Review: The House of Bernarda Alba
Image: Cervantes Theatre
Jimena Larraguivel (Criada English And Spanish)
Judith Arkwright (Maria Josefa Spanish)
Teresa Cendón (Angustias Spanish)
Amparo Climent (Bernarda Spanish)
Maite Jauregui (Adela English And Spanish)
Mary Conlon (Bernarda English)
Joanna Kate Rodgers (Angustias English)
Gilly Daniels (Maria Josefa English)
Pia Laborde (Amelia English And Spanish)
Lucia Espín (Martirio Spanish)
Mayca Estévez (Poncia Spanish)
Candela Gómez (Magdalena English And Spanish)
Carolina Herran (Prudencia English And Spanish)
Moir Leslie (Poncia English)
Beth Smith (Martirio English)
The House of Bernarda Alba explores themes of repression, passion and conformity through the depiction of a matriarch's domination of her five daughters.
Described by the author as "a drama of women in the villages of Spain", the deliberate exclusion of any male character from the action helps build the high level of sexual tension that is present throughout this masterpiece.
In the subtitle of the play, Lorca describes it as "a drama of women in the villages of Spain".
The House of Bernarda Alba was Lorca's last play, completed on 19th June 1936, two months before his death during the Spanish Civil War; he was summarily executed by supporters of General Franco, in Granada.
Born on 5th June 1898 in Fuente Vaqueros, Spain, Lorca is considered one of Spain's greatest poets and dramatists.
In the 1930s, he spent much of his time working on plays, including a folk drama trilogy Bodas de Sangre (Blood Wedding), Yerma and La Casa de Bernarda Alba (The House of Bernarda Alba).
This will be the first production of The House of Bernarda Alba at the Cervantes Theatre.
The play will be performed in both English and Spanish:
English language performances - Thursdays, Fridays and Saturdays at 7-30pm, with a matinee on Saturdays at 2-30pm.
Spanish language performances - Monday-Wednesday at 7-30pm, with a matinee on Wednesdays at 2-30pm.
Federico García Lorca's play returns to The Cervantes Theatre after a highly successful run there last year.
The Cervantes Theatre is a Spanish playhouse right in the heart of London created by The Spanish Theatre Company which aims to bring the best Spanish and Latin American theatre to London.
The company could hardly have chosen a better play to showcase their work and that of its author.
The House of Bernarda Alba is not merely a great play, it is a masterpiece, renowned the world over.
And justly so, because this is an immensely powerful drama which was way ahead of its time when it was written and still has the power to effortlessly mesmerise audiences almost a century later.
The play has an all-female cast, giving much-needed opportunities for women to tackle demanding characters in our modern era where casting still often fails to be fairly split between genders.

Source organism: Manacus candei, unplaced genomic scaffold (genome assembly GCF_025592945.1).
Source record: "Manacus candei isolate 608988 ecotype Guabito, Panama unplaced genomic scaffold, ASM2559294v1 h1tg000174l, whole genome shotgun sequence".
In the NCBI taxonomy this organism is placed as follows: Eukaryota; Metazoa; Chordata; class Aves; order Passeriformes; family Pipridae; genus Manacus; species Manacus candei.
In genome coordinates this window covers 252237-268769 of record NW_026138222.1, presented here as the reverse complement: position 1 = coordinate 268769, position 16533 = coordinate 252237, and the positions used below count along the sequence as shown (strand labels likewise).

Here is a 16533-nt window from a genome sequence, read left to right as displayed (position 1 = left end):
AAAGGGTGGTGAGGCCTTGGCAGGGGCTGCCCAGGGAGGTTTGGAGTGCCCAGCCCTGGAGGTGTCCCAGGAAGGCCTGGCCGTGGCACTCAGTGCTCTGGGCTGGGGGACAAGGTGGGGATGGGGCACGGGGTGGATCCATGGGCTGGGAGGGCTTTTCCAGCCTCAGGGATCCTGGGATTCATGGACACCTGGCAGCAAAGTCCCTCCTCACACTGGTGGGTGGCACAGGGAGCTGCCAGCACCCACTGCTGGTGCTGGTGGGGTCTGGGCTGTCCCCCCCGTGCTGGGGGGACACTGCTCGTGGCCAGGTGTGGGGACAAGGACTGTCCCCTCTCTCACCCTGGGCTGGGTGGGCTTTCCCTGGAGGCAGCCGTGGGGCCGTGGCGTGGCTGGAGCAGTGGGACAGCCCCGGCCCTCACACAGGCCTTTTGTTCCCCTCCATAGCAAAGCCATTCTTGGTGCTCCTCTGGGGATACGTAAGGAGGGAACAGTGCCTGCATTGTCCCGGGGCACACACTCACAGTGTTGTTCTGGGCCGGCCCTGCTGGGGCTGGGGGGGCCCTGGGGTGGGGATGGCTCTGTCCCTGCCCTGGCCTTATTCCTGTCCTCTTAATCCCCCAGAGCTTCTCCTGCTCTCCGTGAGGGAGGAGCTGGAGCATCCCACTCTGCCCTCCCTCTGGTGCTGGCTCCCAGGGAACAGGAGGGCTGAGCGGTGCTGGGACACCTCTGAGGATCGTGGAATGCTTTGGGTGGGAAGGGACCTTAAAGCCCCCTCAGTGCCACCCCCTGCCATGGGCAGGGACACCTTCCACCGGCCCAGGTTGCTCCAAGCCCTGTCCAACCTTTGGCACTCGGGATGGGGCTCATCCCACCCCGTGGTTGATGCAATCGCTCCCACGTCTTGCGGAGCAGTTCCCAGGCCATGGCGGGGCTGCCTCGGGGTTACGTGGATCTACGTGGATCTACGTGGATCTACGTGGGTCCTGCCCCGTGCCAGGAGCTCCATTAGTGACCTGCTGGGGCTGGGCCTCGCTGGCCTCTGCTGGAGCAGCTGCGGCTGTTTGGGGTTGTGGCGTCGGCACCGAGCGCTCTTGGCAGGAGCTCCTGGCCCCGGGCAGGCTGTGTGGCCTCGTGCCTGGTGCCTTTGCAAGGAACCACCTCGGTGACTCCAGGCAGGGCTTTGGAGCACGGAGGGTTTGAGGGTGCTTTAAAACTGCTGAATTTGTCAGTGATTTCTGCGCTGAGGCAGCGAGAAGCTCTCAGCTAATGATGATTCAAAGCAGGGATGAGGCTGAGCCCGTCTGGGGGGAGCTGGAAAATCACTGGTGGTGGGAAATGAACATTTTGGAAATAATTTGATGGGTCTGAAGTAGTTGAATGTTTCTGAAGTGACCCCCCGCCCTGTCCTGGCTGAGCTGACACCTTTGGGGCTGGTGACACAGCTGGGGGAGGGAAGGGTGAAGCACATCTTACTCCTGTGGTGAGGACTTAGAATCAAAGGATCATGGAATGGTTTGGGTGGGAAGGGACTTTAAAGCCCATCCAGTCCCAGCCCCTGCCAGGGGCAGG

Completed in 1936, just a couple of months before Lorca's death at the hands of nationalist partisans, The House of Bernarda Alba is a 'drama of women in the villages of Spain', as the subtitle explains.
Federico García Lorca based the work on his observations of a neighbouring family controlled by a 'tyrannical' widow who deprived her unmarried daughters of any kind of free will, dehumanising them so they appeared to Lorca like 'shadows'.
As the play starts, Bernarda Alba and her 5 daughters are attending the funeral of her second husband.
Once back in the family home, the controlling matriarch declares an 8 year mourning period, as her family tradition dictates, further isolating her daughters - women aged from 20 to 39 - who suffer the torments of being totally dominated by their insufferable parent who keeps tight control of every aspect of their daily lives in order to maintain "harmony in the family" and comply with the restrictive conventions of society.
But in the sweltering, unbearable heat of the Spanish sun, Bernarda's daughters are set on a path to conflict as eldest daughter Angustias is allowed to begin formal courtship with a handsome and desirable local man called Pepe el Romano, who has also attracted the attention of youngest daughter Adela who is intent on gaining her freedom as well as the man she adores.
Jorge de Juan's discerning and faithful production spares us little in terms of the anguish and agony suffered by Bernarda's daughters with scenes where they literally writhe to the accompaniment of appropriately doom-laden and disturbing music by Javier "Peke" Rodriguez.
Leading a fine cast, Mary Conlon is the formidable and tyrannical head of the household who cares nothing for the needs and passions of her daughters, ruling them armed with a cane that she uses to force them into submission.
She's well-supported by Maite Jáuregui as spirited daughter Adela who challenges her mother's authoritarian commands.
And there's good work too from Gilly Daniels as grandmother Maria Josefa and Moir Leslie as the grounded housekeeper Poncia who can foresee trouble brewing.
The ending is shocking, as is an earlier scene where the women of the household all bay for an unmarried woman of the village to be killed when she is discovered to have given birth to a child.
It's the complex mix of themes - passion, sexuality and repression among them - that make The House of Bernarda Alba as relevant and striking today as it must have been when premiered.
If you've never seen this extraordinary and remarkable play, it is most definitely a 'must see', here brought to life in a compelling and irresistible production.
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